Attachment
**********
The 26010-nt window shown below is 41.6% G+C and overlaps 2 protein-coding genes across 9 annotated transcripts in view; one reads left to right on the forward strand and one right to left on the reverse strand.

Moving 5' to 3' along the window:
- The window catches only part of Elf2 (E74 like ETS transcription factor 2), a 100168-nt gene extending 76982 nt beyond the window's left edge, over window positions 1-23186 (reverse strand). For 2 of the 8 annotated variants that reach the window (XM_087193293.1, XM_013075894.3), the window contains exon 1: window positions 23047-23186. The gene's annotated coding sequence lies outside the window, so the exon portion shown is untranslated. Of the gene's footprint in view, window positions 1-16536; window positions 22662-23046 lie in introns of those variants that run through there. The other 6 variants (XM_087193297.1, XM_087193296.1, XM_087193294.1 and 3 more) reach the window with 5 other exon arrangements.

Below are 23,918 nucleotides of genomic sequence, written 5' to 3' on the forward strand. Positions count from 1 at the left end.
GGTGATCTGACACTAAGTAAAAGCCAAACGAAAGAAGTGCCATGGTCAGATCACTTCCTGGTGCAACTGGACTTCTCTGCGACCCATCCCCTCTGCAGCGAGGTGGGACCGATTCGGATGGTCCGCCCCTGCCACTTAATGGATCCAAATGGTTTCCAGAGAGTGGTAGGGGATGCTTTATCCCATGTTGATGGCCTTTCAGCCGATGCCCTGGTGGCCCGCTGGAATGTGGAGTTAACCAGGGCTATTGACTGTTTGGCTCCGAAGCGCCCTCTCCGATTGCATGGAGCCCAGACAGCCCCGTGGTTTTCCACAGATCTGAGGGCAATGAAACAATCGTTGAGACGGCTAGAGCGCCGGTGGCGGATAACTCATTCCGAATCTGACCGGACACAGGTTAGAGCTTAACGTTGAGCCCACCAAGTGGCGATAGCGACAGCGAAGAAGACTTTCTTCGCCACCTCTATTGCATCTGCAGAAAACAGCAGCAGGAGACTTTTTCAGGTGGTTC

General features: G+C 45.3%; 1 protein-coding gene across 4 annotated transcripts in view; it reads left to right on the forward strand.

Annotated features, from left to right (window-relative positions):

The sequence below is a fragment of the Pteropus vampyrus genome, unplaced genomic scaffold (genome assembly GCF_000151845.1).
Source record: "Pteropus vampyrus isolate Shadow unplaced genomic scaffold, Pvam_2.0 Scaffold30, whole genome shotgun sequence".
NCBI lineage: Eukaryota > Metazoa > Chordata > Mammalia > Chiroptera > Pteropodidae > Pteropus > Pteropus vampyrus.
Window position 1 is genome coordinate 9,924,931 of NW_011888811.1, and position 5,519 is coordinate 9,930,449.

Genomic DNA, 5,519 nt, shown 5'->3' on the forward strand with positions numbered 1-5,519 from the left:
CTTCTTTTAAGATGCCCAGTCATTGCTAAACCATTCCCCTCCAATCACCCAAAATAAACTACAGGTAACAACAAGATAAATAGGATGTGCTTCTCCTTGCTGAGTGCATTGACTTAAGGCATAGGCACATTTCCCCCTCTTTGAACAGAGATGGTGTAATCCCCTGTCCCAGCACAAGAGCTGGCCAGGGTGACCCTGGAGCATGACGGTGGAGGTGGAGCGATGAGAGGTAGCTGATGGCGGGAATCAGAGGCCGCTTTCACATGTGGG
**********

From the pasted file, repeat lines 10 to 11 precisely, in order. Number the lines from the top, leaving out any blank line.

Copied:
NCBI lineage: Eukaryota > Metazoa > Chordata > Mammalia > Chiroptera > Pteropodidae > Pteropus > Pteropus vampyrus.
Window position 1 is genome coordinate 9,924,931 of NW_011888811.1, and position 5,519 is coordinate 9,930,449.